This is truly disturbing. This says we can’t say Scripture is the final authority, because we really don’t know what Scripture teaches. Nowhere do conservatives make the claim that Scripture gives detailed information on each and every bit of minutia of life. Indeed, we would claim the opposite; there are things unknown; we must live by faith where we do not know.
What can be known, we are commanded to find. II Tim. 2:15 “Study to shew thyself approved unto God, a workman that needeth not to be ashamed, rightly dividing the word of truth.”
Rejection of Scriptural authority only serves the desire to live outside of Scriptural authority.
To support this conclusion, we need to expand on this key-note paragraph. We need to understand where this demand for complete detailed ‘inerrancy’ comes from, why it is unnecessary and misleading, and what the view of Nazarene theologians has been.
2. THE CALVINIST ORIGIN OF THE ASSERTION OF DETAILED INERRANCY
The debate over ‘inerrancy’ has been particularly strong in North America over the last few decades, sparked off in 1974 by the book written by Harold Lindsell, The Battle for the Bible, and at first it might appear that the assertion of this kind of inerrancy is commendable. However, it is necessary to understand that this assertion of the complete inerrancy of Scripture in every detail (‘inerrancy throughout’) comes out of one particular Calvinist tradition. It is also Wesleyan tradition, and most, if not all, Wesleyan churches except post-1960 Nazarenes continue to believe in total inerrancy. Since this is true, the following argument falls apart.
It is part of a particular Calvinist theological method, and it cannot be understood apart from its place in the rationalism which too often characterizes that theology. The Calvinist theologians who taught at Princeton in the nineteenth and early twentieth centuries, Charles Hodge (1797-1878) and B. B. Warfield (1851-1921), inherited this assertion from previous Calvinists such as the Swiss-Italian theologian, Francis Turretin (1623-1687), and it comes directly from their Calvinist concerns. In their battle with the Roman Catholics, the Calvinist theologians of the century after John Calvin held to the authority of the Bible in order to oppose the authority of the pope and the cardinals. Their apologetic strategy prompted them to assert the authority of the Bible as a basis for faith in Christ rather than as something which was implied by faith in Christ.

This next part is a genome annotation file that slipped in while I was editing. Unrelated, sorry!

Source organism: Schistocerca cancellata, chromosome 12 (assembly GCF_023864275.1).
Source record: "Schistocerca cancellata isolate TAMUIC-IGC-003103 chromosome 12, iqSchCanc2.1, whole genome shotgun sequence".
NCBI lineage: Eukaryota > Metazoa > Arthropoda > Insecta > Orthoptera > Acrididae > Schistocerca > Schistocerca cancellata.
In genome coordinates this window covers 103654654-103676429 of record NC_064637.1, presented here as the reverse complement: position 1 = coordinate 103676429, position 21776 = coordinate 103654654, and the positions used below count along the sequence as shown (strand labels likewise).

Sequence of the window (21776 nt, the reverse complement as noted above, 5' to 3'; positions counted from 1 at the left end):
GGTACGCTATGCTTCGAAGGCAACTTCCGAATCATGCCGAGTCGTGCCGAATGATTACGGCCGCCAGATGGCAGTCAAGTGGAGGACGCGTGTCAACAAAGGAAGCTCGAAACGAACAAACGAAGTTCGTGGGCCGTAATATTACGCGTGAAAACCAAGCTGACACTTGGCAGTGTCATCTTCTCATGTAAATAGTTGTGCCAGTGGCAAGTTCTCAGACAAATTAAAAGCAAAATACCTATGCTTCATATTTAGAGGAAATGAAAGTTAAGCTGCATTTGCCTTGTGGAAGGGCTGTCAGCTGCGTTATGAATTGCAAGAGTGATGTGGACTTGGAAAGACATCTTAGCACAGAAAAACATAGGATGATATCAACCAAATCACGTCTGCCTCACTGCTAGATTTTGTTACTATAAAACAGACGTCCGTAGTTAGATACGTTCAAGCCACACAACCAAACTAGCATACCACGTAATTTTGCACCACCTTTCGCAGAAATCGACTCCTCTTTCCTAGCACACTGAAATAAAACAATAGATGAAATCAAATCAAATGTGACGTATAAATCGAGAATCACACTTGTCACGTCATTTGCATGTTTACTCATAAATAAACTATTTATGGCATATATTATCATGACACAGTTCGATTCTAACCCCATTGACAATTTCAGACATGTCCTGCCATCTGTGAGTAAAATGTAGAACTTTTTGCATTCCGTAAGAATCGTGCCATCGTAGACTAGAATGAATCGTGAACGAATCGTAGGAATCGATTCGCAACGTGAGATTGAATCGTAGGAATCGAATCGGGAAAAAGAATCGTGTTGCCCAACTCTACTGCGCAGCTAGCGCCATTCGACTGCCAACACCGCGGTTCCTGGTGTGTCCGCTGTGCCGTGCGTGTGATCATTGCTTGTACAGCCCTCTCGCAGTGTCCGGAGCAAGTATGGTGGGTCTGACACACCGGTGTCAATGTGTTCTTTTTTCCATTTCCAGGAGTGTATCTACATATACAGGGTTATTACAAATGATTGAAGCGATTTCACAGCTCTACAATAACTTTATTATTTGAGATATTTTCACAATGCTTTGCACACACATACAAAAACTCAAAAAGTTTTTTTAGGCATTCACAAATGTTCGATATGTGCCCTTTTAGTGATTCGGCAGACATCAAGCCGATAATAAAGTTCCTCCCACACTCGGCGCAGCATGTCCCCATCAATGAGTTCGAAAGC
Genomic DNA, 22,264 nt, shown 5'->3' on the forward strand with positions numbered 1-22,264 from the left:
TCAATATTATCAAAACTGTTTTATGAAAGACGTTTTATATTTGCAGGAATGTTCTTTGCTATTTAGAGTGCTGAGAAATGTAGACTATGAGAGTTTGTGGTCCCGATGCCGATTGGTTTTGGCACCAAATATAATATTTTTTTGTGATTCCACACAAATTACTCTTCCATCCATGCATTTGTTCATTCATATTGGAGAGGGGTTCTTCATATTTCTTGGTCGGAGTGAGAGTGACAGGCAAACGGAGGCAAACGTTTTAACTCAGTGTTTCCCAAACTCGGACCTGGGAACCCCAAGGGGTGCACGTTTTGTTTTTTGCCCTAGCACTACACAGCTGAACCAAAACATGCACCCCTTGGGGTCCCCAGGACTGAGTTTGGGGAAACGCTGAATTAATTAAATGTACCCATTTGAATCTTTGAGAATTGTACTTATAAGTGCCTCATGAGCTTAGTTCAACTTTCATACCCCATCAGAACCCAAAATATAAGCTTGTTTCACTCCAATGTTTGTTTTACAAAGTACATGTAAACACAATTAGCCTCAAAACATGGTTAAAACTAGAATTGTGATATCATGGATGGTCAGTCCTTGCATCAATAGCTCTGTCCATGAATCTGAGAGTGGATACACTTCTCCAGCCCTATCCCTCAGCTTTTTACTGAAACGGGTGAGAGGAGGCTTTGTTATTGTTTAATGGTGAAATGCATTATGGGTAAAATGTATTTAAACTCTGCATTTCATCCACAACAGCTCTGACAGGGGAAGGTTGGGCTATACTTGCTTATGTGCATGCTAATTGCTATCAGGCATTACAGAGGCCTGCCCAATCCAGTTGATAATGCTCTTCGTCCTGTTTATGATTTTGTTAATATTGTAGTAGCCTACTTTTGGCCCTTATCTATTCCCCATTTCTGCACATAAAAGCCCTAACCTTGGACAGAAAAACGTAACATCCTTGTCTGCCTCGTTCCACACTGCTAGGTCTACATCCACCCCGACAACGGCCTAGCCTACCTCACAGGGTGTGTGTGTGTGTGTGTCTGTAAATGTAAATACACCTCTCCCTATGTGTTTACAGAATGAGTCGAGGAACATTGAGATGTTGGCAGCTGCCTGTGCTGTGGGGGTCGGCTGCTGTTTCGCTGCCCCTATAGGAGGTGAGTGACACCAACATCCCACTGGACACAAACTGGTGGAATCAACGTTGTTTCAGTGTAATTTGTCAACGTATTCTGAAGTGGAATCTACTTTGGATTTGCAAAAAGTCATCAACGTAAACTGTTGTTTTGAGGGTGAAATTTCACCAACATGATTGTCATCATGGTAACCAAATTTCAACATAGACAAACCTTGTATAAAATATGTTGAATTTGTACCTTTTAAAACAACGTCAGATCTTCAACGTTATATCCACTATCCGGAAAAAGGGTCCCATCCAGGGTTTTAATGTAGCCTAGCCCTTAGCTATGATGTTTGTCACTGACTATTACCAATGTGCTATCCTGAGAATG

This is an ad hominem attack, first on Lindsell, then on Calvin. Calvin believed this, so we can’t. No doubt Calvin believed the sky was above his head, and the earth was beneath his feet. Hmmm, I suppose we have to forget those silly notions. Show me, Scripturally, why Calvin was wrong.
And placing the Bible in the place of authority instead of the pope, why is that a bad thing? Why tell people not all the Bible is factually inerrant? Why tell them a theologian is required to determine what it says? Why claim entire inerrancy makes it impossible to understand? Intentional, or not, such an approach only places theologians as the real authority and undermines Scripture. Calvin objected to these tactics by the pope. I object to these tactics by theologians.
Their method became to establish first the truth and authority of the Bible, and then build faith in Christ on that. Intellectual persuasion and apologetics therefore came first. Some Lutherans departed from Martin Luther by taking a similar position. Accordingly many of the Reformed Confessions in the post-Reformation period began with the Article of Faith on the Bible. It was in that context that they began to assert the inerrancy of the Bible. In keeping with their deductive method in theology, they argued that since God was perfect, and since the Bible came from him, the Bible must be ‘perfect’ in the sense of being without any error in the smallest detail.
I fail to see a problem here. God’s prophets were held to 100% reliability. If God revealed it, it was true.